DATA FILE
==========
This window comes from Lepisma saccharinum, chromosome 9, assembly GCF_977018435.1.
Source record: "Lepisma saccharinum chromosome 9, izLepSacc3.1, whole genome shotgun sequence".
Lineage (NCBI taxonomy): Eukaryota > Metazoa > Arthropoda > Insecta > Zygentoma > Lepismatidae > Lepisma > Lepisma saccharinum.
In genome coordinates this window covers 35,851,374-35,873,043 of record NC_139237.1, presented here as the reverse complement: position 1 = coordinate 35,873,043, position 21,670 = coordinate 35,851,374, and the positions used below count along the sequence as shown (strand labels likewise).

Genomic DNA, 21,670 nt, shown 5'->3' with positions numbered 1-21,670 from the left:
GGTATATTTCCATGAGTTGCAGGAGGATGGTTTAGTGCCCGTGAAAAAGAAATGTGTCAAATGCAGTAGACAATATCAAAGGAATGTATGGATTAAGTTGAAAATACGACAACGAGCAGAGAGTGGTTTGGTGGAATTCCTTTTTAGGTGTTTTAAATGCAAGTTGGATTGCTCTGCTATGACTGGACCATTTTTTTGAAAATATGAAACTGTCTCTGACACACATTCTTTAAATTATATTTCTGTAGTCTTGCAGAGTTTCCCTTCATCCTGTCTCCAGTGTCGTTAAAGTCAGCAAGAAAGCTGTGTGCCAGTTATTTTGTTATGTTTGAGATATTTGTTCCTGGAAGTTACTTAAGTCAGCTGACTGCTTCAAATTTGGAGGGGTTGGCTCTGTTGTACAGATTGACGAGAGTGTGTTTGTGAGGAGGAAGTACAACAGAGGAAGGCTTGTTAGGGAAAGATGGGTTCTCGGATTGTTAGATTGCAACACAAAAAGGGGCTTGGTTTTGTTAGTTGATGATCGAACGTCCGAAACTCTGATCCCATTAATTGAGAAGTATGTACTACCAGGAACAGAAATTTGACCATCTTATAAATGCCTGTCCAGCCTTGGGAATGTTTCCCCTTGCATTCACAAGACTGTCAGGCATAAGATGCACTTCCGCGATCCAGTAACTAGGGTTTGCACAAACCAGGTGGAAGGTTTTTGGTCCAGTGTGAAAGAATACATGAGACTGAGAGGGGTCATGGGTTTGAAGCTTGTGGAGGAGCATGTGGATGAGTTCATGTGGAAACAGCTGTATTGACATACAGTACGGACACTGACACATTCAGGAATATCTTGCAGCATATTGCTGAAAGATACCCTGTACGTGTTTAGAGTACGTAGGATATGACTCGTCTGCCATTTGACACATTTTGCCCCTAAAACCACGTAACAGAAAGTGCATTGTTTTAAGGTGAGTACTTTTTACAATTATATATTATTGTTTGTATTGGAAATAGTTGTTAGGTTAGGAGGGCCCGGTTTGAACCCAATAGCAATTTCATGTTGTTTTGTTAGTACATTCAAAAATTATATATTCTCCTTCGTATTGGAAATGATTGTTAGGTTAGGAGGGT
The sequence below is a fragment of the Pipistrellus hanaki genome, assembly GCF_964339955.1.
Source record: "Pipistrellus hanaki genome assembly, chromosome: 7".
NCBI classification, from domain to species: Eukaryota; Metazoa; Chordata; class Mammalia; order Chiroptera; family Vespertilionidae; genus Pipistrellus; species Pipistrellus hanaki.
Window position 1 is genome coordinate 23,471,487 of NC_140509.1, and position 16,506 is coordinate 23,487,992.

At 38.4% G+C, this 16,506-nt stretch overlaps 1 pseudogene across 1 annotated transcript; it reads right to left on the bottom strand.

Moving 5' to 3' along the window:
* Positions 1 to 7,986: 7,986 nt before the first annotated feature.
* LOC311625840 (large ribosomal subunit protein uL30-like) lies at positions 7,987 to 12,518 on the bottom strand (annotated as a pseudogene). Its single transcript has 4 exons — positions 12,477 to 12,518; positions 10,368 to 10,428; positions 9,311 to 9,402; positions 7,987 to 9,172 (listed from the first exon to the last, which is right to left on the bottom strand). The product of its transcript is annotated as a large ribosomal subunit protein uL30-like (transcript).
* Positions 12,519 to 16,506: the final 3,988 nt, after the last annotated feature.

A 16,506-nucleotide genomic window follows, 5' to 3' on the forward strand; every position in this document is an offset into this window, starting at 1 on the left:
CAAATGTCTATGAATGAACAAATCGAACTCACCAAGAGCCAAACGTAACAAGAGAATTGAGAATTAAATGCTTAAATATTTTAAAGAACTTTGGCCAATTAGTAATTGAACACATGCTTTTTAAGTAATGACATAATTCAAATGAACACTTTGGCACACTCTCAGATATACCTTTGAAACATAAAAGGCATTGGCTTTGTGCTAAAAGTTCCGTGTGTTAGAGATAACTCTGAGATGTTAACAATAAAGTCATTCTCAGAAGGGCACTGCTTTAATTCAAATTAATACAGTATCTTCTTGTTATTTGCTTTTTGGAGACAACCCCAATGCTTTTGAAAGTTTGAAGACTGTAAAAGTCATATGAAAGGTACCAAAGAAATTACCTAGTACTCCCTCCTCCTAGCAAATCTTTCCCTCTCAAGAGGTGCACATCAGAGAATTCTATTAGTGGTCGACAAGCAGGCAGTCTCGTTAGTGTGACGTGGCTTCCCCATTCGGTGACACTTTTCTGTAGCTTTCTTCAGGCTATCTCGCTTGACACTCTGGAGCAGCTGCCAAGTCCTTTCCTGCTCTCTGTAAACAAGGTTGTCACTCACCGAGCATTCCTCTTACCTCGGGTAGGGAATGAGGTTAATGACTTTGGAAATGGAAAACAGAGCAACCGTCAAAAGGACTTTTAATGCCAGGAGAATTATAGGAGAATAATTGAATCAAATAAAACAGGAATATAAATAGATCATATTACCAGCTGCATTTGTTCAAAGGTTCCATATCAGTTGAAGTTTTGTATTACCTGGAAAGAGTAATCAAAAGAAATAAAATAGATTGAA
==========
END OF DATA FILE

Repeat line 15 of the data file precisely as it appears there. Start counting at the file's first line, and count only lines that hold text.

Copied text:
* Positions 12,519 to 16,506: the final 3,988 nt, after the last annotated feature.